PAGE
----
Great Railway Journeys: The Chiltern Line to Birmingham by Roger Mason
My recently-published book is not a technical study of the Chiltern Line from Marylebone Station in London to Snow Hill Station in Birmingham. It features thirty-eight fascinating buildings, monuments, historical sites etc that can be seen from the window of a train making the journey. Although the book is not long out some interesting things have since happened.
Wembley Stadium may be termed the jewel in the Football Association’s crown, and there have been advanced plans for it to be sold to Mr Shahid Khan who is the owner of Fulham Football Club. The proposed sale was strongly resisted by some and it was even termed scandalous. Partly due to the controversy and ill-feeling Mr Khan has withdrawn his offer. The stadium will continue to be owned by the Football Association.
The stadium has tightened its procedures on checking bags that are brought inside. All items carried by ticket holders and staff will be tightly checked and there may be personal wanding or pat down. Spectators will only be permitted to bring in one bag which must not be bigger than A4 size. Match day purchases will be supplied in sealed plastic bags. They may be brought into the stadium so long as the seal is not broken. The extra security measures are probably necessary but it is very sad.
The state of Wembley’s pitch has been very heavily criticised in the late autumn of 2018. In fact it has been termed awful. The reason is that it has been over-used. There have been the usual England international football matches, and in addition Tottenham Hotspur have played all their home games there. This is because their new stadium at White Hart Lane is not ready and probably will not be ready before the end of the 2018/19 season. There have been three NFL American Football games in quick succession, and it has been the venue for Anthony Joshua’s successful world heavyweight title boxing defence against Alexander Povetkin. The groundsmen have had and are having a tough job.
Chapter 15 tells the story of these magnificent birds. They are large, having a length slightly more than two feet, and they frequently twist and turn in soaring flight. Their tails are deeply forked, which helps identify them. By 1879 there were none left in England and Scotland, but a handful clung on in mid Wales.
A joint project by RSPB and English Nature (now Natural England) reintroduced them in several areas. The venture succeeded, especially in the Chilterns and breeding pairs have spread out from their places of introduction. A particularly good point to see them is close to the railway line mid way between High Wycombe and Princes Risborough. This is the position featured in the book.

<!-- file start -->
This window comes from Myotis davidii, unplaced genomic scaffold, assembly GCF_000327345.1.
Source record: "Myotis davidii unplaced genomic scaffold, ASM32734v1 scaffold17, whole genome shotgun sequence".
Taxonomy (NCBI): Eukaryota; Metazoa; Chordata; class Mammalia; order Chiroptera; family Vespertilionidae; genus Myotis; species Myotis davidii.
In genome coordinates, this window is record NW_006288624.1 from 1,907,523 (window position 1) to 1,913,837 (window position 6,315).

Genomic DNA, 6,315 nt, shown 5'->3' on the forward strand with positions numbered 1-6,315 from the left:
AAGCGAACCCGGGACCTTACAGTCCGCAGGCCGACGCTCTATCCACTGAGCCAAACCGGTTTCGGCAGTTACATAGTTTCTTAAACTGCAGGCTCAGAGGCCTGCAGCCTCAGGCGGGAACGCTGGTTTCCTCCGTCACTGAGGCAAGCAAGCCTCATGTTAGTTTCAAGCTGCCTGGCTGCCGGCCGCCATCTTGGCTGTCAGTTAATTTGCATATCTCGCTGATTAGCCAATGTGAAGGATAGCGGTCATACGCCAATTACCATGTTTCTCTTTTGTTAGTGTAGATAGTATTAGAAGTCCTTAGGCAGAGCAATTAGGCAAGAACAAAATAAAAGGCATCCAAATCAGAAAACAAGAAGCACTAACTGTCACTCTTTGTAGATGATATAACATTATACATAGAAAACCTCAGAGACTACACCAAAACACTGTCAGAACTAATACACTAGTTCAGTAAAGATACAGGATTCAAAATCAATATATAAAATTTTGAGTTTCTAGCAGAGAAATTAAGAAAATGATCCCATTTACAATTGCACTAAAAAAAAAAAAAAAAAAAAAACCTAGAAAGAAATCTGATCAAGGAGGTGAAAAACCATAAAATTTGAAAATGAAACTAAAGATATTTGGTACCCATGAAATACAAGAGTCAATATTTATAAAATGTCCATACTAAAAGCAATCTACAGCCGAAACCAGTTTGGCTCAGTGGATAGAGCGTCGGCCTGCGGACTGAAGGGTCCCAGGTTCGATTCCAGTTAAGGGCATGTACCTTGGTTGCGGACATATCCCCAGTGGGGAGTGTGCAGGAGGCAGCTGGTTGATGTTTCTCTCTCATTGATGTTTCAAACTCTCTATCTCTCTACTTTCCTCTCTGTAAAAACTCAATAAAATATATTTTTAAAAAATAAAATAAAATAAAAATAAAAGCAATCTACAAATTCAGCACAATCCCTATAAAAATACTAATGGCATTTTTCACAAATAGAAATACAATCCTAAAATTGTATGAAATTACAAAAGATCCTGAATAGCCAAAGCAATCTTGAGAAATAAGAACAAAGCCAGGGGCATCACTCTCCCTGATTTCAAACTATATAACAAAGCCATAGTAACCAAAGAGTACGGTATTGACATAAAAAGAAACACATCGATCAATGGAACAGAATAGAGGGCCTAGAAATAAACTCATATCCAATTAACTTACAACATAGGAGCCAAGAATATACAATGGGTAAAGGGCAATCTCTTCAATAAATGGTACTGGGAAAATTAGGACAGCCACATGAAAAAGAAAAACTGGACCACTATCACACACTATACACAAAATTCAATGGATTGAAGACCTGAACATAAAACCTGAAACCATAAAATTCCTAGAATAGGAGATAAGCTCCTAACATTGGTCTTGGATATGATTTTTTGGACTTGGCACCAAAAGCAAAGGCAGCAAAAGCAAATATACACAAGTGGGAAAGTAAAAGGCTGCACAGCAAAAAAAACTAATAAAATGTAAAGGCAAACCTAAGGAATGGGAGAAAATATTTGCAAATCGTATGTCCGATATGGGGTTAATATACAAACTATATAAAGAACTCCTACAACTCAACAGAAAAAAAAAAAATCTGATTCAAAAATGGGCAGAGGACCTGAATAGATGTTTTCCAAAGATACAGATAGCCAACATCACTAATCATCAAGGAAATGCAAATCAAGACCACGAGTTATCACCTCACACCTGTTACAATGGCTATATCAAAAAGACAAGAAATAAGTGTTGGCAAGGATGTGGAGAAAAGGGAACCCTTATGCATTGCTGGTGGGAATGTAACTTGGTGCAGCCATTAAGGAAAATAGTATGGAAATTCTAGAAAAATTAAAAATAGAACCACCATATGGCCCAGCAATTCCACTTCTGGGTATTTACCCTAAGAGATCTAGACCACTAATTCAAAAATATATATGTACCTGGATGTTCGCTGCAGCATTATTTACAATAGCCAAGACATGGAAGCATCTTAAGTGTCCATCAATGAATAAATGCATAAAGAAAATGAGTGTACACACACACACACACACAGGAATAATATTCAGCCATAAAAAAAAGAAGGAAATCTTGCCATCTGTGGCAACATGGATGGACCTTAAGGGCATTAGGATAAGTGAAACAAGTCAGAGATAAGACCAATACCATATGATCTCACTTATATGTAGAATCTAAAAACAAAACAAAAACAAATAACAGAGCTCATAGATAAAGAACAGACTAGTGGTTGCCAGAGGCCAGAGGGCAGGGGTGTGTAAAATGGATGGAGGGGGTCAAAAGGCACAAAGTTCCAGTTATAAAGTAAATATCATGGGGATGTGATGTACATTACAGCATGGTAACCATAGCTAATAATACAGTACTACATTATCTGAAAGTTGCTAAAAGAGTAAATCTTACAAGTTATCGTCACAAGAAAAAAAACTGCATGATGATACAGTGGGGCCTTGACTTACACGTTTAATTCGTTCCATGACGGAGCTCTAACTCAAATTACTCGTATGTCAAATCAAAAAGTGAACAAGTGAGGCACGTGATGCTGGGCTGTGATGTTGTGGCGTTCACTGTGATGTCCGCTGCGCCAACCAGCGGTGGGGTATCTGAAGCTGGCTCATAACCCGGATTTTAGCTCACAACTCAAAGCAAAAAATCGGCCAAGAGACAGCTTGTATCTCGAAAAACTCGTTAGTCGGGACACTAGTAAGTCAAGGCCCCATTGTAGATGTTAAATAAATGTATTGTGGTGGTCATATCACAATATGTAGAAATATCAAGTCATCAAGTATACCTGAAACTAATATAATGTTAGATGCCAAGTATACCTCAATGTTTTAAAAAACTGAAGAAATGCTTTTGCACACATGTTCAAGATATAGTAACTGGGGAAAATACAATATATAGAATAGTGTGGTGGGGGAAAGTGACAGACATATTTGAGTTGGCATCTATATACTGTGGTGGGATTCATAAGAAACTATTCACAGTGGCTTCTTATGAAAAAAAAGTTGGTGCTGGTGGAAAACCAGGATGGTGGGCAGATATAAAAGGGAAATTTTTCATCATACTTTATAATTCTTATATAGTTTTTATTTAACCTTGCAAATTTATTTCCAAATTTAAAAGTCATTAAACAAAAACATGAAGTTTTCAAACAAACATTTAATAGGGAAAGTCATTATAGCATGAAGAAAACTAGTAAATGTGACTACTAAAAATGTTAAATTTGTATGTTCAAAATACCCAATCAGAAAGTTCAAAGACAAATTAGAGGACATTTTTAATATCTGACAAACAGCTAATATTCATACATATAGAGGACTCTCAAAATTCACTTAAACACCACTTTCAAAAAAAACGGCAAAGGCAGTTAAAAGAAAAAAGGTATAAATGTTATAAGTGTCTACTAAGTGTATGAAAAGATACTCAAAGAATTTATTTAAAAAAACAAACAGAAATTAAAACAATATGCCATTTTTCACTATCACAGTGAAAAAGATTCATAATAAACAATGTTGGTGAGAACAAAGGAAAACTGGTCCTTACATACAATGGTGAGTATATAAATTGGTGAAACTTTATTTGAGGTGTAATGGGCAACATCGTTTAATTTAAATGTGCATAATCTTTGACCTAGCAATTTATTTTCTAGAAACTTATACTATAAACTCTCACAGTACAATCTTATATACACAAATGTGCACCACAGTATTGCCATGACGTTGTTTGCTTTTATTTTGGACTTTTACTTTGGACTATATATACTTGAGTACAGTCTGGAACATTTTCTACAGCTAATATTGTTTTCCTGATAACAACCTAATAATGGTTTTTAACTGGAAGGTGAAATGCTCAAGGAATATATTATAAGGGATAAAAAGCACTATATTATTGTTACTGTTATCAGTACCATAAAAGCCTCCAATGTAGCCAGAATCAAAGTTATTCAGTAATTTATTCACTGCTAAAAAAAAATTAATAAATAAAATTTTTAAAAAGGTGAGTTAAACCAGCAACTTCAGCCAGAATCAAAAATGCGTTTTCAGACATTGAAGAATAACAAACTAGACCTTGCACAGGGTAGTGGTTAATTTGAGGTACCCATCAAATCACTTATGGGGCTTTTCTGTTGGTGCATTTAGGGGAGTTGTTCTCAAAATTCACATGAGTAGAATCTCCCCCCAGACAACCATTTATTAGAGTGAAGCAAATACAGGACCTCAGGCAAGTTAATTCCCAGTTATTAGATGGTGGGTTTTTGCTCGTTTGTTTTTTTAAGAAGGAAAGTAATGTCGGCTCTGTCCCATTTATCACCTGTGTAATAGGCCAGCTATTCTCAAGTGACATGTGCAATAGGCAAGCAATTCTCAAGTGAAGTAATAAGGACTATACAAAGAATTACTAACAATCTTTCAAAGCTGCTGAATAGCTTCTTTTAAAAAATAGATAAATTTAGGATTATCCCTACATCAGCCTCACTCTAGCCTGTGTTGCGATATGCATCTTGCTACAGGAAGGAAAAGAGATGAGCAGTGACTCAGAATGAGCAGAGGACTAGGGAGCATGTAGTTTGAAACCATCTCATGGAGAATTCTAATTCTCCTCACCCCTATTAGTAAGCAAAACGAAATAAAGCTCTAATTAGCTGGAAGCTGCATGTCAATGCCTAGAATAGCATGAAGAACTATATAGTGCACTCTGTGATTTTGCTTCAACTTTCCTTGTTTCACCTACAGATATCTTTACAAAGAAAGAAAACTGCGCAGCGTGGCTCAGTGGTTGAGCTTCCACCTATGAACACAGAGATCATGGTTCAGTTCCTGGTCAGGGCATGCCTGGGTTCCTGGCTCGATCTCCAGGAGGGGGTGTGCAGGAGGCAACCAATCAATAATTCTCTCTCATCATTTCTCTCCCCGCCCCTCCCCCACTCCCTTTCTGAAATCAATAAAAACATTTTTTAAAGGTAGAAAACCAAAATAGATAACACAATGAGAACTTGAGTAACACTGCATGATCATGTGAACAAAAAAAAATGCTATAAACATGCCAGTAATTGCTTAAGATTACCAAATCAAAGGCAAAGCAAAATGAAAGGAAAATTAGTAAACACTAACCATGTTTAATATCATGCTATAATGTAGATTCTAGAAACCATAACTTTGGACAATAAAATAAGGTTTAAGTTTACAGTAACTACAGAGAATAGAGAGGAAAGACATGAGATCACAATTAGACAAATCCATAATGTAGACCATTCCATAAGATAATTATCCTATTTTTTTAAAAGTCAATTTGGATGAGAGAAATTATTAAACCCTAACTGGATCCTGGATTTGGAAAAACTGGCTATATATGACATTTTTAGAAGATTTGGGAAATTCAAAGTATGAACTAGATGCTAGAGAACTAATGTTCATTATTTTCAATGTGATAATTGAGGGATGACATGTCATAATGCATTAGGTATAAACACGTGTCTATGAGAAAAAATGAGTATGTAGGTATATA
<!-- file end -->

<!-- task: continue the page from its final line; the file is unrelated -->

For obvious reasons it is not possible to count the birds, but when the book was written RSPB’s latest estimate for England was 1,860 breeding pairs, plus further juvenile and non-breeding ones. I suspect that this is an under-estimate. I recently drove past the area mentioned and I counted seven soaring overhead. I was on my way to watch Wycombe Wanderers play at Adams Park on the western edge of High Wycombe. There were two more red kites circling the stadium.
Chapter 12 in the book is about High Wycombe and this includes something about Wycombe Wanderers and Adams Park. In case you are interested Wycombe beat Shrewsbury 3-2 and they have an outside chance of promotion from Division 1 into the Championship.
Had I been able to consult Jane Austen she might well have told me that it is a truth universally acknowledged that a book such as this must be in want of a good windmill. Chesterton Windmill is a particularly fine example and it is located on a bleak hillside three miles short of Leamington Spa.
During my visit I was puzzled to see that two bunches of flowers had been laid at the foot of the structure. They were fresh and wrapped in cellophane, but there were no cards or other indications of their purpose. They reminded me of the sad tributes sometimes laid at the scene of a fatal road accident. I reconciled myself to not ever knowing the reason why they were there.
I now feel that I do know the reason and it is a very sad one. A friend who lives a few miles away told me that some years ago there was a murder and that the body was found a short distance from the windmill. It happened in the winter at about the time of year that I made my visit. This must surely be the explanation.
Roger Mason's new book Great Railway Journeys: The Chiltern Line to Birmingham is available for purchase now.